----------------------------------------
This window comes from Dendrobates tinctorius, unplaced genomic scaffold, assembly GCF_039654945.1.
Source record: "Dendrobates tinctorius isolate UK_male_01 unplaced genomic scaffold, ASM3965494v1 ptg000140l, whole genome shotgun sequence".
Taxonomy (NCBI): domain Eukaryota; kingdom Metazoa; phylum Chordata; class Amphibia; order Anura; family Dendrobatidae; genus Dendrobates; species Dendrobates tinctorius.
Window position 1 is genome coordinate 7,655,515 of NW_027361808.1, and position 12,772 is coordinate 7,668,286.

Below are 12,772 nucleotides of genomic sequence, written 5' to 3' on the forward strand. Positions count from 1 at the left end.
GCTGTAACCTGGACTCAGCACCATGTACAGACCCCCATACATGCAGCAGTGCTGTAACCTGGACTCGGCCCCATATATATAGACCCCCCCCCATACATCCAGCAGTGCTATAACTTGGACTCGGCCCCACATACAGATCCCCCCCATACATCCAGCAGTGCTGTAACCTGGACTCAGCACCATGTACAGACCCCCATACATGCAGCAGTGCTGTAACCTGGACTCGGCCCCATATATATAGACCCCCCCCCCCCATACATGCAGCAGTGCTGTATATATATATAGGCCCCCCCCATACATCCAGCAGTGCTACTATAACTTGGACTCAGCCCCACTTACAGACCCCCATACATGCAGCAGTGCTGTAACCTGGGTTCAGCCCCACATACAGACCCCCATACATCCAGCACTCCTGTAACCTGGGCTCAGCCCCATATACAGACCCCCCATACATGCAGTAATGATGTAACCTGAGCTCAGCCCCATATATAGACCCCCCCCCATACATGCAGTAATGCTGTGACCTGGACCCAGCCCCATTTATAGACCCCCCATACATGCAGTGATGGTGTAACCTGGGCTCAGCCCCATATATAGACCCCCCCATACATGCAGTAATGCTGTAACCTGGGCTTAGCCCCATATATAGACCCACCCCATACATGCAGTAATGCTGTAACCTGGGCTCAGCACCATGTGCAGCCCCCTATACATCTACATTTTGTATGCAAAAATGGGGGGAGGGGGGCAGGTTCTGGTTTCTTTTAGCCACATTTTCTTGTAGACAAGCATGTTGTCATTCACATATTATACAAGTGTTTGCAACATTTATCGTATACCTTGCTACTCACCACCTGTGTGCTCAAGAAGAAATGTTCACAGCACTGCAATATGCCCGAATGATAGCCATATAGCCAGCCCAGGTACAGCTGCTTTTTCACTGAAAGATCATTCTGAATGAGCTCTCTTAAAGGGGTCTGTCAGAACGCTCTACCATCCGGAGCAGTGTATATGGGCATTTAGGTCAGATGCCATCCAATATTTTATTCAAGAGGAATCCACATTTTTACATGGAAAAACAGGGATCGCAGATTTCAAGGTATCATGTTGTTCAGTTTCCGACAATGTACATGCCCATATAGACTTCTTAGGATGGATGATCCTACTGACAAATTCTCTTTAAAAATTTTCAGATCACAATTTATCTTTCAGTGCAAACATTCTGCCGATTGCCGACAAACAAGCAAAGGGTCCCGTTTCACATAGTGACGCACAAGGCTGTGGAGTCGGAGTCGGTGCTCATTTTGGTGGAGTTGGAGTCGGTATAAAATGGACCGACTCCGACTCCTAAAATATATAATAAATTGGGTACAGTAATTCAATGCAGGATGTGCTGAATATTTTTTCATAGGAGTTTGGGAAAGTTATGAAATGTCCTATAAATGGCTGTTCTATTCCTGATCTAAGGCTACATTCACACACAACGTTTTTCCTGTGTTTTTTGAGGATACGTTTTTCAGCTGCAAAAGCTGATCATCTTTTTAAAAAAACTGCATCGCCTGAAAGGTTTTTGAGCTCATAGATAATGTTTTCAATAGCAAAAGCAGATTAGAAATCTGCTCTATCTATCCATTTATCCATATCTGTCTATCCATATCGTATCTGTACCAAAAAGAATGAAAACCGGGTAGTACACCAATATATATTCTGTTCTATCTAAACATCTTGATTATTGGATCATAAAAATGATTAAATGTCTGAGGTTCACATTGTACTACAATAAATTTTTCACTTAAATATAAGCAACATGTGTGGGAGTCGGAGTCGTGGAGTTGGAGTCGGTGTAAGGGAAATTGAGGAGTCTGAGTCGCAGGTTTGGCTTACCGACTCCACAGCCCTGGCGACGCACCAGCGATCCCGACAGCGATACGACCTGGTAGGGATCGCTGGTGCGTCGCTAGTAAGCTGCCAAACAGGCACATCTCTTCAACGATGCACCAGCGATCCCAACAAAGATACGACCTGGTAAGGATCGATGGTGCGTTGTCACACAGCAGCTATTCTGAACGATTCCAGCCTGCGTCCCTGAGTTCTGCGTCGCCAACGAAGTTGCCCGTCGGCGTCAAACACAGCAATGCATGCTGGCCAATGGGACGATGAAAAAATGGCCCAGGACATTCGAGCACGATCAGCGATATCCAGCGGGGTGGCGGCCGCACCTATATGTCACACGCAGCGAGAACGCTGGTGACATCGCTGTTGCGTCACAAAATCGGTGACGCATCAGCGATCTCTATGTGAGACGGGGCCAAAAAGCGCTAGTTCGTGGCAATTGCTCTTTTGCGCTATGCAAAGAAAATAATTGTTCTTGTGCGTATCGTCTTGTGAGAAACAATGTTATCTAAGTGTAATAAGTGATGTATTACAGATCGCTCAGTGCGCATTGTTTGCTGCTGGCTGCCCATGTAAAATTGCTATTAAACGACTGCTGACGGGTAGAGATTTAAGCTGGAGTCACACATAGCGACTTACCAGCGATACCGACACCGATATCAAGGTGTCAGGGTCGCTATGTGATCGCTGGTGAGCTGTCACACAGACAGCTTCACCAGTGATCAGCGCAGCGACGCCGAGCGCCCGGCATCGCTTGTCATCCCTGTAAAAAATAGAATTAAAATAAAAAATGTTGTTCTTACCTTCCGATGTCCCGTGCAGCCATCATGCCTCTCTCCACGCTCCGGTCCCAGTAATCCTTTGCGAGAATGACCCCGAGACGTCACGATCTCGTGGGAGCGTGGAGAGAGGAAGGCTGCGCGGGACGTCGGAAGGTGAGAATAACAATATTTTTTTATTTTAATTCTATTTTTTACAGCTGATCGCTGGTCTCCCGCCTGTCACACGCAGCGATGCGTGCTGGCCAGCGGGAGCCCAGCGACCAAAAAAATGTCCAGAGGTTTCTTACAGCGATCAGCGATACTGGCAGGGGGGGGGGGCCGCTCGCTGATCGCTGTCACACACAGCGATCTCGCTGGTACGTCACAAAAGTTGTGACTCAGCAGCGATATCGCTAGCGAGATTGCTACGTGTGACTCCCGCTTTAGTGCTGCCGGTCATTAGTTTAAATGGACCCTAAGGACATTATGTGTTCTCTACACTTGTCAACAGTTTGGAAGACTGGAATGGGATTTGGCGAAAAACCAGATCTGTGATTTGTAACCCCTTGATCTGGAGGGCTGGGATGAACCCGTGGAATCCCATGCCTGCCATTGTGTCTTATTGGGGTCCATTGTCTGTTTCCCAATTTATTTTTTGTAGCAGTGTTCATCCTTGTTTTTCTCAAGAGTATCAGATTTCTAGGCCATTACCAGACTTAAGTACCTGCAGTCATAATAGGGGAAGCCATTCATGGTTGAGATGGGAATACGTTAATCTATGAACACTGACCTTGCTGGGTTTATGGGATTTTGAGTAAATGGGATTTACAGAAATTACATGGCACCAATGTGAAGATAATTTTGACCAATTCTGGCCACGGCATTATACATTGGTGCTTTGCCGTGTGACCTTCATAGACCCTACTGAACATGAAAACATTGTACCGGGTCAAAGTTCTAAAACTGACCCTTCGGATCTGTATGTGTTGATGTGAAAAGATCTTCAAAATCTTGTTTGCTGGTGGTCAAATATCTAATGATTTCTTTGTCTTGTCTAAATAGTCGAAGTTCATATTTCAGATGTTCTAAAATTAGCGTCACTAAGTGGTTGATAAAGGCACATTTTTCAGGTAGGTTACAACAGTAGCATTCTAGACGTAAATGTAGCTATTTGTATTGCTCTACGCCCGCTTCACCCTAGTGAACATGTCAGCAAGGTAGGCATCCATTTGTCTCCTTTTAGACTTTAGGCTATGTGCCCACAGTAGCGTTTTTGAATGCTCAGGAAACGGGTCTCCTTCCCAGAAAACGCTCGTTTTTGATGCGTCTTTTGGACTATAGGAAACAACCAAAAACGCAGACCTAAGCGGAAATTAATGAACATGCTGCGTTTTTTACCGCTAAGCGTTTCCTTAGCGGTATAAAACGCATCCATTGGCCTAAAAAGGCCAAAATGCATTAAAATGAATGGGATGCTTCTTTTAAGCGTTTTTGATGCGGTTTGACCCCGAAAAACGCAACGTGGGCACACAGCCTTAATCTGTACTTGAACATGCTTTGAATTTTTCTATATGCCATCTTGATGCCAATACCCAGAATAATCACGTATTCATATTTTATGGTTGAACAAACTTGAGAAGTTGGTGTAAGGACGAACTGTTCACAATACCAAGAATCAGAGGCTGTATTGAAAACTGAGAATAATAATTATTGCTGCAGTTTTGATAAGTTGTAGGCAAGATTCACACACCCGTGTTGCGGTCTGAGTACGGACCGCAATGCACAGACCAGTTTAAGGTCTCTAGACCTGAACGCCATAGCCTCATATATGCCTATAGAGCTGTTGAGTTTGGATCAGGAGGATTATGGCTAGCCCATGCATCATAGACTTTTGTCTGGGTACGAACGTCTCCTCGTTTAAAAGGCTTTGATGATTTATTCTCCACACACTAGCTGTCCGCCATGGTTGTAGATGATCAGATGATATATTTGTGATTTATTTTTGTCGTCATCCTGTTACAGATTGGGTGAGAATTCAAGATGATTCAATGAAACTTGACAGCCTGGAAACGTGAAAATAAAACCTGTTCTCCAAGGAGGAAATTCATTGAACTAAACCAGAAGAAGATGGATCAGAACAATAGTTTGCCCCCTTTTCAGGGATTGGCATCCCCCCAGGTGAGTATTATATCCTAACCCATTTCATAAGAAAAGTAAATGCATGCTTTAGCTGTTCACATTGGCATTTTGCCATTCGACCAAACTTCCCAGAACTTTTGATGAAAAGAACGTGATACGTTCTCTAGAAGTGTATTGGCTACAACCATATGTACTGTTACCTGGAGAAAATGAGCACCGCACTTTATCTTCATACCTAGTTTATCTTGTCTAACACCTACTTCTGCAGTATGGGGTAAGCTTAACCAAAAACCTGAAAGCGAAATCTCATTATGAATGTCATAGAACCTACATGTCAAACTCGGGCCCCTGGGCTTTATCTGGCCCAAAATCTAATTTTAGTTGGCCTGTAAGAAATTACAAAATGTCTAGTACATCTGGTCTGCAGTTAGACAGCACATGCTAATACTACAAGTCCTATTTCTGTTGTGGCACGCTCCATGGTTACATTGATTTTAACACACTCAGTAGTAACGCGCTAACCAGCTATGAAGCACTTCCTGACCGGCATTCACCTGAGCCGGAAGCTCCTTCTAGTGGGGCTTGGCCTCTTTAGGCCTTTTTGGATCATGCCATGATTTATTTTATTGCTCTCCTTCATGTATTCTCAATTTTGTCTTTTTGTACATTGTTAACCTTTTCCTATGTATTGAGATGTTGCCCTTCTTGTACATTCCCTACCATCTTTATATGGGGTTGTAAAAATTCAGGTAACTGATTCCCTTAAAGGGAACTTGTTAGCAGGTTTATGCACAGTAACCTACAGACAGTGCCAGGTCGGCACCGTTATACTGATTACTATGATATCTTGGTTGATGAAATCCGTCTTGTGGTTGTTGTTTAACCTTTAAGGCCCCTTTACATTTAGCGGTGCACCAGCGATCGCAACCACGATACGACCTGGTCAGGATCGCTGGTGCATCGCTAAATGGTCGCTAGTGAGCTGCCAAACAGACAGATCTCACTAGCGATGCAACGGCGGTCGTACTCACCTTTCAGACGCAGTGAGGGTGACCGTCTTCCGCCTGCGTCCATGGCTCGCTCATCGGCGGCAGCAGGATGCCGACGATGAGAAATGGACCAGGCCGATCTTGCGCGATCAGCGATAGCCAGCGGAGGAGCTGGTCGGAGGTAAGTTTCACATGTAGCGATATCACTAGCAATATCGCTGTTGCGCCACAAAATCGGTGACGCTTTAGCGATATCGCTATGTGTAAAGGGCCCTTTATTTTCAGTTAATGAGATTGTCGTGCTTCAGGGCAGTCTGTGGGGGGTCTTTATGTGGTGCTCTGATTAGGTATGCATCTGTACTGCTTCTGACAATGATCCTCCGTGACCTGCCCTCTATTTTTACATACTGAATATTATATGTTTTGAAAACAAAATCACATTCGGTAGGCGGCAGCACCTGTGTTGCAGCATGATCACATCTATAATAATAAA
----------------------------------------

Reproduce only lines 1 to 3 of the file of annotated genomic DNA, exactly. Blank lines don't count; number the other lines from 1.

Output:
This window comes from Dendrobates tinctorius, unplaced genomic scaffold, assembly GCF_039654945.1.
Source record: "Dendrobates tinctorius isolate UK_male_01 unplaced genomic scaffold, ASM3965494v1 ptg000140l, whole genome shotgun sequence".
Taxonomy (NCBI): domain Eukaryota; kingdom Metazoa; phylum Chordata; class Amphibia; order Anura; family Dendrobatidae; genus Dendrobates; species Dendrobates tinctorius.